MELBOURNE, Australia — No single individual may be more synonymous with the term “genius” than Albert Einstein. Born in Germany, but forced to flee Europe during the Nazi occupation, Einstein ended up becoming one of the greatest physicists of all time. Now, a letter he wrote in 1949 has been discovered, revealing some of Einstein’s thoughts on various topics.
In the letter, Einstein discusses possible connections between physics, biology, and wildlife. In other words, can scientists make new breakthroughs by studying how animals such as birds and bees move and fly around? This letter may date back over 70 years, but modern physicists are still debating that question.
Moreover, recent discoveries pertaining to migratory birds actually appear to corroborate what Einstein wrote all those years ago. In short, Einstein was correct in theorizing that animals can provide us with some clues about how physics works.
“Seven decades after Einstein proposed new physics might come from animal sensory perception, we’re seeing discoveries that push our understanding about navigation and the fundamental principles of physics,” says RMIT University Associate Professor Adrian Dyer in a release.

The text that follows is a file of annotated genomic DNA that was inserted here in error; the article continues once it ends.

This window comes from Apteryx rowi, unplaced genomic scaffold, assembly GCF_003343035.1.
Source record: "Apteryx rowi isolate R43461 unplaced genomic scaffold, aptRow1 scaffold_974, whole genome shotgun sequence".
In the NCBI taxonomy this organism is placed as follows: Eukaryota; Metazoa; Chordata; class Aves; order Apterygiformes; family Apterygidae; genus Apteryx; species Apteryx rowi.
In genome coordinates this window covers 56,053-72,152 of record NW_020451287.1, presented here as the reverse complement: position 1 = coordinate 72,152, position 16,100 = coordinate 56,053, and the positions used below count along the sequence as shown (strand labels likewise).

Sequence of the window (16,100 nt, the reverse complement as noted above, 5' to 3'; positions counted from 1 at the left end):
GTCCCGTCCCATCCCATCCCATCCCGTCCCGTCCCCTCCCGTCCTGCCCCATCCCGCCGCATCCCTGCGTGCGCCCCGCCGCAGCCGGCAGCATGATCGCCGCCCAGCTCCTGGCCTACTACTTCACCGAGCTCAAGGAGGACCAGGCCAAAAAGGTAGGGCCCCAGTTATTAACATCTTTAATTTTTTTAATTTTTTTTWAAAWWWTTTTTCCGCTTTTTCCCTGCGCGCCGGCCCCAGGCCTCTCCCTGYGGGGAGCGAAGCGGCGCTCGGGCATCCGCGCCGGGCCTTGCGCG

A meeting of famous minds
Notably, the letter also proves that Einstein met with Nobel laureate Karl von Frisch, a leading bee and animal sensory researcher. In 1949, von Frisch published important research detailing how honey bees find their way around using the polarization patterns of light scattered from the sky.
This letter has revealed that just two days after Einstein attended one of von Frisch’s lectures, the two had a private meeting. The letter confirms the meeting took place, and while it does provide some insight into their conversation, exact details are missing.
“It is thinkable that the investigation of the behavior of migratory birds and carrier pigeons may someday lead to the understanding of some physical process which is not yet known,” Einstein’s letter reads.
“Remarkably, it is clear through his writing that Einstein envisaged new discoveries could come from studying animals’ behaviors,” Professor Andrew Greentree, a theoretical physicist at RMIT, adds.
Today, more and more new research is showing how migratory birds navigate and find their way from point A to point B. For instance, a 2008 study uncovered some birds use a “magnetic compass” to travel great distances. Well, one theory behind this magnetic sense in birds is the use of quantum randomness and entanglement. Not surprisingly, Einstein created both of those concepts.
The study appears in the Journal of Comparative Physiology A.